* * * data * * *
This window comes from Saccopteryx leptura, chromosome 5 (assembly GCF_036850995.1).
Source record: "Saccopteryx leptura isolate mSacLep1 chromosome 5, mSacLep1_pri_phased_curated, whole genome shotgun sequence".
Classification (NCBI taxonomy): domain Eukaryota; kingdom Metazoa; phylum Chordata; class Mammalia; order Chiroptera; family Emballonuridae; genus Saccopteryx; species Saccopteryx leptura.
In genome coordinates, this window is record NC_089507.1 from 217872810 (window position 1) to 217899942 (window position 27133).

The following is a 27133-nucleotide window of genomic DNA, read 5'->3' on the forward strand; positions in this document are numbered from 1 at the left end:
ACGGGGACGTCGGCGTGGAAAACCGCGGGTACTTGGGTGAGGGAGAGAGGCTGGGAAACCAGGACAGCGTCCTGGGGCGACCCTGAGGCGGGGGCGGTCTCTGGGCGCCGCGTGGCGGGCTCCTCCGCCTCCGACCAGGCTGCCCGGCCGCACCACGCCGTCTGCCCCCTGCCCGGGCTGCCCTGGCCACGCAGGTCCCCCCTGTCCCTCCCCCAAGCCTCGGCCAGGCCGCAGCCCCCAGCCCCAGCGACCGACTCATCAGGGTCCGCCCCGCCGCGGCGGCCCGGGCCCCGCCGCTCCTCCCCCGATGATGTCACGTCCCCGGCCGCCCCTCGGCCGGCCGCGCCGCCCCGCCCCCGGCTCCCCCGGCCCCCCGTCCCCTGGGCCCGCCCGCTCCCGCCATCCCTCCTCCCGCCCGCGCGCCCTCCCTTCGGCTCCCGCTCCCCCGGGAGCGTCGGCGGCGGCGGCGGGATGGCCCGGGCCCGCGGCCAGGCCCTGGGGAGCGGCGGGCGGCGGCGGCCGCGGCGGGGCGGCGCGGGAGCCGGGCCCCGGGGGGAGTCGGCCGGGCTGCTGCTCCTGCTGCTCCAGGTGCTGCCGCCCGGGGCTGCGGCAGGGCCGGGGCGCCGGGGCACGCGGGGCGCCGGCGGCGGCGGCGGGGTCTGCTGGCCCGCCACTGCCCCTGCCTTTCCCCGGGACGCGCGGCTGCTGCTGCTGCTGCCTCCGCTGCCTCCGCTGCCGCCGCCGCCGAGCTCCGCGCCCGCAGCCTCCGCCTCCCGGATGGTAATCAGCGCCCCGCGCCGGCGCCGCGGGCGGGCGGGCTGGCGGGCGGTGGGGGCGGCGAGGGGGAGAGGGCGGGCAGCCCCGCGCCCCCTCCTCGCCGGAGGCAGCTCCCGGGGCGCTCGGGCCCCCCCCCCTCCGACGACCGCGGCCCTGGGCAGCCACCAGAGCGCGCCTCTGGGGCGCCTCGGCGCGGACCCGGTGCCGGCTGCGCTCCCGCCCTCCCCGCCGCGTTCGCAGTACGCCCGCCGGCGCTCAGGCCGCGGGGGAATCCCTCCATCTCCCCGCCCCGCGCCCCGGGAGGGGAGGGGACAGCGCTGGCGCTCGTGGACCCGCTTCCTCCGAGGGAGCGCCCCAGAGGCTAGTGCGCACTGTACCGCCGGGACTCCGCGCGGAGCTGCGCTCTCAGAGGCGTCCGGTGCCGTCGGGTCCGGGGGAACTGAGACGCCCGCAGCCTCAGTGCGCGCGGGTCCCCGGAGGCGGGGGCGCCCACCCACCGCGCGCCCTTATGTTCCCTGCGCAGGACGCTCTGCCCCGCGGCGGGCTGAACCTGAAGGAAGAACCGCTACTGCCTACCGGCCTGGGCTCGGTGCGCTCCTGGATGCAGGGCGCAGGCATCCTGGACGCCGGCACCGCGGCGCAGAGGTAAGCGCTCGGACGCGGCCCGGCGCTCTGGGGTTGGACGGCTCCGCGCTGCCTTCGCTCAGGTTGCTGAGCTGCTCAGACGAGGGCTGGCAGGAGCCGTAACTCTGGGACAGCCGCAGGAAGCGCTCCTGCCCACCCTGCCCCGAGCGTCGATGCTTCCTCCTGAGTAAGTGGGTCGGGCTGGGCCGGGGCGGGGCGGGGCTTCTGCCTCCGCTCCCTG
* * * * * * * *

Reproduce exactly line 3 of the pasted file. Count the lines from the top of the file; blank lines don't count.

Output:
Classification (NCBI taxonomy): domain Eukaryota; kingdom Metazoa; phylum Chordata; class Mammalia; order Chiroptera; family Emballonuridae; genus Saccopteryx; species Saccopteryx leptura.